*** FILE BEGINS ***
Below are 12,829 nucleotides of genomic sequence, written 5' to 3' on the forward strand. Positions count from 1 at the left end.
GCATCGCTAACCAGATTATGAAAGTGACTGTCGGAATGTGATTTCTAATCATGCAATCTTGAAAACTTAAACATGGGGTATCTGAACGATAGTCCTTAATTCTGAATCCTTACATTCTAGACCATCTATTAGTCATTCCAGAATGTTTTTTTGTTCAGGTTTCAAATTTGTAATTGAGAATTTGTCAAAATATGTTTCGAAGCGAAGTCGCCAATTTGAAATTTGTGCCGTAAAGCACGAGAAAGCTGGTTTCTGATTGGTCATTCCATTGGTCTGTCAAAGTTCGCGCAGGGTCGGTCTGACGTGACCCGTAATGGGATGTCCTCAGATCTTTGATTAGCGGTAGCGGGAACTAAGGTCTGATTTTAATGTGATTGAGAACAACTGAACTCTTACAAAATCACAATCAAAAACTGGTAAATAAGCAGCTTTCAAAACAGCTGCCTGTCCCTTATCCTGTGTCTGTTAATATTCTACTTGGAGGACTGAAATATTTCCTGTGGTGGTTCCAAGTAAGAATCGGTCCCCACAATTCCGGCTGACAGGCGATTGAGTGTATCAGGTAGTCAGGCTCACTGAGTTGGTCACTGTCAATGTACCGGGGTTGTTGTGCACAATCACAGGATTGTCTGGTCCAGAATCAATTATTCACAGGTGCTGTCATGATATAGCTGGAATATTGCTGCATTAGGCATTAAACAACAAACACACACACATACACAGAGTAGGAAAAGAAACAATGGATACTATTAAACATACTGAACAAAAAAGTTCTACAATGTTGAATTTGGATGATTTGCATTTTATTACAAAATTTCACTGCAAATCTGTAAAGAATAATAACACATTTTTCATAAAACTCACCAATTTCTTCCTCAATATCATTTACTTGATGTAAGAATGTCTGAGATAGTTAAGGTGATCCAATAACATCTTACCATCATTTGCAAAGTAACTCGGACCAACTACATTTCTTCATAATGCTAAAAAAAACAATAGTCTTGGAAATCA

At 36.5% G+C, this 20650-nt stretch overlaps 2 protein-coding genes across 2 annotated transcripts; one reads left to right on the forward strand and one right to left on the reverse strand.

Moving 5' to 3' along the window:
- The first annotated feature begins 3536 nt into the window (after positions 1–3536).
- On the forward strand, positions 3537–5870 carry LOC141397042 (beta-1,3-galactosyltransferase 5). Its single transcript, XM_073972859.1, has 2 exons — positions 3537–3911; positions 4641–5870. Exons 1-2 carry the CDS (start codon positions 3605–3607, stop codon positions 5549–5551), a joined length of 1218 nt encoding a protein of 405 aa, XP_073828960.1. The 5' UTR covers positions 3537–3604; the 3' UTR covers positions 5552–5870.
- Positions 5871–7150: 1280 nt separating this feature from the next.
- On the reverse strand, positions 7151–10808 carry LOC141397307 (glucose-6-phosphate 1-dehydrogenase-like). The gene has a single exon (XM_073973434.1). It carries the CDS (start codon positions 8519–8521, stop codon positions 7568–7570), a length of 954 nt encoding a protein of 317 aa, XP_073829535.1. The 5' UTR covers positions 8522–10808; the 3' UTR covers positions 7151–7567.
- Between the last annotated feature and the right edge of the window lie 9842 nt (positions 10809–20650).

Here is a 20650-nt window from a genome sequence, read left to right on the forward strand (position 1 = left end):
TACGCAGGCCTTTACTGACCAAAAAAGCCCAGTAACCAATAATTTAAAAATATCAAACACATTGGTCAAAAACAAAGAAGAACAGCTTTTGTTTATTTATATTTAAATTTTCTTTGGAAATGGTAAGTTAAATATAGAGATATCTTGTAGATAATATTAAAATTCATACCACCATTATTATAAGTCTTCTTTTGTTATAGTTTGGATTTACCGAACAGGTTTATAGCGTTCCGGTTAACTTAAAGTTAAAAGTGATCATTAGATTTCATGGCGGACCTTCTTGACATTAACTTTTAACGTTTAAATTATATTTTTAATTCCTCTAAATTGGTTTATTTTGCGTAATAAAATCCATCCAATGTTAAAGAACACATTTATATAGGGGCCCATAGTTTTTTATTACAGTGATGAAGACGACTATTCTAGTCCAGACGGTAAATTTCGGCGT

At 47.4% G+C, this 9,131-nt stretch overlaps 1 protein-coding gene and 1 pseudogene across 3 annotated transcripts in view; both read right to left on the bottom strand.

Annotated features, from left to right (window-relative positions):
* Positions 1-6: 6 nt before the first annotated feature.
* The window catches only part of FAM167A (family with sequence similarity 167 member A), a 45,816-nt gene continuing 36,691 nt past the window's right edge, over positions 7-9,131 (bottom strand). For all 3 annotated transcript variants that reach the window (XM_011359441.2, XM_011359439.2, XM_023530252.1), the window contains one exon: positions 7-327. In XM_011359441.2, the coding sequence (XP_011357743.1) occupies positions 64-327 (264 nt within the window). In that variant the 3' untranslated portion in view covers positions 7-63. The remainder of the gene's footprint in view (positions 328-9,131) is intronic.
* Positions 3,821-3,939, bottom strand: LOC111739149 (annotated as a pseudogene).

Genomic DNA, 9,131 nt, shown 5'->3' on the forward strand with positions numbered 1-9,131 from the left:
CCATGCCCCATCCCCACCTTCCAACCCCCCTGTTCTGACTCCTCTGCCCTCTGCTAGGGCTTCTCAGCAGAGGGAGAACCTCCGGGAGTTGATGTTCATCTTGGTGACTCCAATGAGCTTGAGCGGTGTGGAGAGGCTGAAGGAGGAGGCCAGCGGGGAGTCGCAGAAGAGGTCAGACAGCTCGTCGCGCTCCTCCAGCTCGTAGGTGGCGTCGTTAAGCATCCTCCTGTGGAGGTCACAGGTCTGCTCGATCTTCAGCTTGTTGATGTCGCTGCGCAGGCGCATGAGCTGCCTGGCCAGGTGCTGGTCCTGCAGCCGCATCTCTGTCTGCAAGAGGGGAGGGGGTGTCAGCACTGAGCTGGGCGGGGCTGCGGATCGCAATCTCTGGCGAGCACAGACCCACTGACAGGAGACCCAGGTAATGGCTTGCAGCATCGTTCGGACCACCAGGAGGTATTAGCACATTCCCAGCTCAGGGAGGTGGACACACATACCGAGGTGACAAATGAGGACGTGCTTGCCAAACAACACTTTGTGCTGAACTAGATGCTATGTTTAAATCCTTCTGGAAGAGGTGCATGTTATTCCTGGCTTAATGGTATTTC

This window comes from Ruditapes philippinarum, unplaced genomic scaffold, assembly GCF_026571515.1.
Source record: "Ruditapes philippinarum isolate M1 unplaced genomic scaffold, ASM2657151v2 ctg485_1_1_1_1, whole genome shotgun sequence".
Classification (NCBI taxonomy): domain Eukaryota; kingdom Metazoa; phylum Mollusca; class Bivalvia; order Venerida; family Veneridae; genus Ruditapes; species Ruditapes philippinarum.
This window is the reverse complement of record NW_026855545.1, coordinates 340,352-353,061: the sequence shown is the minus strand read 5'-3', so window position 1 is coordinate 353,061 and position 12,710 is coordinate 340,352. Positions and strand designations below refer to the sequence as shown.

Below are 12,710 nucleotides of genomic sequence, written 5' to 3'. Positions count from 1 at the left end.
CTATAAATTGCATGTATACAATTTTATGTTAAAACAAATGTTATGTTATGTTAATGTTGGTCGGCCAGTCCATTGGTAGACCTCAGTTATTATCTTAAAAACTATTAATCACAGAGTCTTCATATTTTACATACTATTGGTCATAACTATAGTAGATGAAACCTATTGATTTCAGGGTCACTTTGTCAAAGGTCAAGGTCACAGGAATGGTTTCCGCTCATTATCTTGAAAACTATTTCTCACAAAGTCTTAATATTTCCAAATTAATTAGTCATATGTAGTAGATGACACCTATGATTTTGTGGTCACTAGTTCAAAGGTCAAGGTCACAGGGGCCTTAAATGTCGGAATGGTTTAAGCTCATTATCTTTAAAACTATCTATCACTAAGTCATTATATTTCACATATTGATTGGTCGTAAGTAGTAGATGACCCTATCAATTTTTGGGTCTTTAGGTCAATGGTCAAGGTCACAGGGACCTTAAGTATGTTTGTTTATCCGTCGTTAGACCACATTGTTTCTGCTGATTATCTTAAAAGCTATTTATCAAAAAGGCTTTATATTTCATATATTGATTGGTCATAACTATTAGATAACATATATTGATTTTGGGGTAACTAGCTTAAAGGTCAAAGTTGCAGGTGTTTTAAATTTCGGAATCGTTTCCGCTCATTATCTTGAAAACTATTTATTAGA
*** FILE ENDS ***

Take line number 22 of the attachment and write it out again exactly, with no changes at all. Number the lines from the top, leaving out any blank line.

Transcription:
This window is the reverse complement of record NW_026855545.1, coordinates 340,352-353,061: the sequence shown is the minus strand read 5'-3', so window position 1 is coordinate 353,061 and position 12,710 is coordinate 340,352. Positions and strand designations below refer to the sequence as shown.